The Spring 2015 issue of Conservation Connections highlighted the different ways TLC works to connect people with nature, including through partnerships with local organizationse. We will be expanding upon those profiles through posts here on The Dirt starting with this spotlight on Learning Outside!
Spotlight on… Learning Outside
Location: TLC’s J. Logan and Elinor Moore Irvin Nature Preserve
One thing you’ll never hear after school at TLC’s Irvin Farm is the dreaded moan of “I’m bored.” That’s because the kids participating in Learning Outside’s programs are always busy exploring the preserve’s diverse ecosystems and learning new things.
“Kids spend way too much time inside with media,” Learning Outside instructor Maia Derewicz explains. “If nature’s there, kids will gravitate to it. Sometimes they just need a little push to get outside.”
Once outside, there’s something new to discover each day and around every corner. “In fall, it’s all about leaves – their shapes and color and in spring we find lots of flowers, including edible ones like violets,” describes Maia. “In winter, we build fires, find tracks, and learn about shelters. Fort building is big with the kids.”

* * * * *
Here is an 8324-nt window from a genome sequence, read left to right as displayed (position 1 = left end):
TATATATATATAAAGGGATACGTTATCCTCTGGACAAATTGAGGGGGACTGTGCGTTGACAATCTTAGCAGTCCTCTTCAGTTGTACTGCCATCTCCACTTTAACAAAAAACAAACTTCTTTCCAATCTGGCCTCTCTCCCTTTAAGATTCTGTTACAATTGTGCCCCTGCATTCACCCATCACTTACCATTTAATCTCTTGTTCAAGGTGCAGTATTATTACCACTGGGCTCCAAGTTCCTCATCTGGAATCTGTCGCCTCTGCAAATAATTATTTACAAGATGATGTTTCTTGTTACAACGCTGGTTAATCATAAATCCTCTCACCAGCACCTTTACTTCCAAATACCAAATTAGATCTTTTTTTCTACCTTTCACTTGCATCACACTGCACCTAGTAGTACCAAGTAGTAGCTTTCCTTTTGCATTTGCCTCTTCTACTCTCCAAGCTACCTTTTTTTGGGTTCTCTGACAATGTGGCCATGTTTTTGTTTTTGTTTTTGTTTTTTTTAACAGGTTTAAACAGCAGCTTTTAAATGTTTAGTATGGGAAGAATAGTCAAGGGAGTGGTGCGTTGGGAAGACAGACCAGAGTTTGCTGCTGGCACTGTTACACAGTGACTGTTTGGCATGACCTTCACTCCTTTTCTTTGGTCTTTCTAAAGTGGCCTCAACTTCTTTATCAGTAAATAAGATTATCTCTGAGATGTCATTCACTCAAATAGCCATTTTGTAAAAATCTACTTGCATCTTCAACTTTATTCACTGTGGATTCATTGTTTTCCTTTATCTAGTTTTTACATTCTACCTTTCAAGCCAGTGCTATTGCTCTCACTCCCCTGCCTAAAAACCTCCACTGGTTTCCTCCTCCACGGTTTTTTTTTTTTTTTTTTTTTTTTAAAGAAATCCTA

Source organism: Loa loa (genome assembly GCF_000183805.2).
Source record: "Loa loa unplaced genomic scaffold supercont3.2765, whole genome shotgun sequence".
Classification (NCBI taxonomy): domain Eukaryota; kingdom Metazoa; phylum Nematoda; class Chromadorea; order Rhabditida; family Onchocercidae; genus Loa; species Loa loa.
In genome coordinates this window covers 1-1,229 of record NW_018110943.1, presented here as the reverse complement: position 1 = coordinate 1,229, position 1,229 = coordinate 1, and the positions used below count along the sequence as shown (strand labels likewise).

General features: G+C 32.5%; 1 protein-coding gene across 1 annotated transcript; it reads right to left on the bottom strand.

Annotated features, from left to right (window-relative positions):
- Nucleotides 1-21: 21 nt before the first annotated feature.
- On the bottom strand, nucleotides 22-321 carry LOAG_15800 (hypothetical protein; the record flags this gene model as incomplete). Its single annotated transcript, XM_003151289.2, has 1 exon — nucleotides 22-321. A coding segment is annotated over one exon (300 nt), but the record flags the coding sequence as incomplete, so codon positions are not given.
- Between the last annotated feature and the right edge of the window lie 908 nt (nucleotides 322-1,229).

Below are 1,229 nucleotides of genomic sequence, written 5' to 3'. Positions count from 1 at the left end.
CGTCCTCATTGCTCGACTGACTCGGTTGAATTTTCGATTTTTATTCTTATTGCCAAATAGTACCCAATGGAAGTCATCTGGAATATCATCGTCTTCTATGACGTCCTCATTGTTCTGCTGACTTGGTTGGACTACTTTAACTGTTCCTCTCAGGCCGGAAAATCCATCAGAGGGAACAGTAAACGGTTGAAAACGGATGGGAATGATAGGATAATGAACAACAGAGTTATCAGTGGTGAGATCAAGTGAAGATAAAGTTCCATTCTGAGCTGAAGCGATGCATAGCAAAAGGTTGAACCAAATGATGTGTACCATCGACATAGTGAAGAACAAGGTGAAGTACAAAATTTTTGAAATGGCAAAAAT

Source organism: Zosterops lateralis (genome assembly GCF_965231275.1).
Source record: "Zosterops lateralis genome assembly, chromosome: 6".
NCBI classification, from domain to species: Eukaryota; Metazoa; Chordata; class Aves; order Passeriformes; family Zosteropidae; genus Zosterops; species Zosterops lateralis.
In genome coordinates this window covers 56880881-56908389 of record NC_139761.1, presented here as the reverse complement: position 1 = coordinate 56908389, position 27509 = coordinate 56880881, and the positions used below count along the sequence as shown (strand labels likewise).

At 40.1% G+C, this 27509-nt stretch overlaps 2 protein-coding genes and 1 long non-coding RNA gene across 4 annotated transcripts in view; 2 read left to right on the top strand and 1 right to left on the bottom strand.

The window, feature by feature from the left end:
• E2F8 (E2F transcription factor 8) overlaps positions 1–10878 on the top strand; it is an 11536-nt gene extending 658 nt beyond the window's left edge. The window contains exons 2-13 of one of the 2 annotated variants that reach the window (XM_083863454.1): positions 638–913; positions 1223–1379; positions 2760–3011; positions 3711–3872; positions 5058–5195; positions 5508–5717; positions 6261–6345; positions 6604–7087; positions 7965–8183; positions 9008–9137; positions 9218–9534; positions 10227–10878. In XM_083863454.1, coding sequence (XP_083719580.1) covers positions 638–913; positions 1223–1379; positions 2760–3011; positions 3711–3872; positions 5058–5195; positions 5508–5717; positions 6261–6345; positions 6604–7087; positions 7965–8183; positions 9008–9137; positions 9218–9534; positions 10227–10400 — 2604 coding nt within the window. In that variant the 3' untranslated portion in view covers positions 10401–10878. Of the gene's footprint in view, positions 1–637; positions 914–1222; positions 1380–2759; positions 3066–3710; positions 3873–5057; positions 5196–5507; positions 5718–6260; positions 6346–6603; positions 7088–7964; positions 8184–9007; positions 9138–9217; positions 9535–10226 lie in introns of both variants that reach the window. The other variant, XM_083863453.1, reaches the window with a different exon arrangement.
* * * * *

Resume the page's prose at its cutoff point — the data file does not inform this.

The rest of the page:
These kids, ranging in age from 3 to 12, come from different schools and backgrounds. “We try to serve youngsters that wouldn’t normally have the opportunity to be out in these environments,” says Maia. Adding, “kids that tend to get in trouble at school because of ‘big energy’ find Learning Outside to be a safe place where they can feel free and express whatever they need to.”
Growing up, Maia remembers having lots of freedom to release her childhood energy by going outside on her bike and exploring the neighborhood. It wasn’t until she was a student at UNC-Asheville studying music education that she started participating in more involved outdoor activities like camping and hiking. Teaching with Learning Outside is her “dream job,” in part because the program and setting allow kids to ask questions and then find the answers on their own. She adds, “to be able to see the natural processes with your own eyes is different than just reading about them in a book.”
Even though she now spends most weekdays outside, she still likes to get out often and hike with her two sons, Rowan (8) and Wilhem (5), and her husband in the areas around their Chatham County home. Both boys attend Learning Outside programs. “Rowan is definitely happiest when he’s outside,” explains Maia. “He loves to explore and find fossils. He will be down on the ground one second and then pretend being a dinosaur the next.” Maia notes that Wilhem, “loves storytime, so I always ask him about the stories they read.”
Maia hopes that for her children and all the kids she teaches, Learning Outside will “foster an ongoing love, compassion, and empathy that they will carry on to adulthood, making it a much better world in which to live.”
Photos courtesy of Learning Outside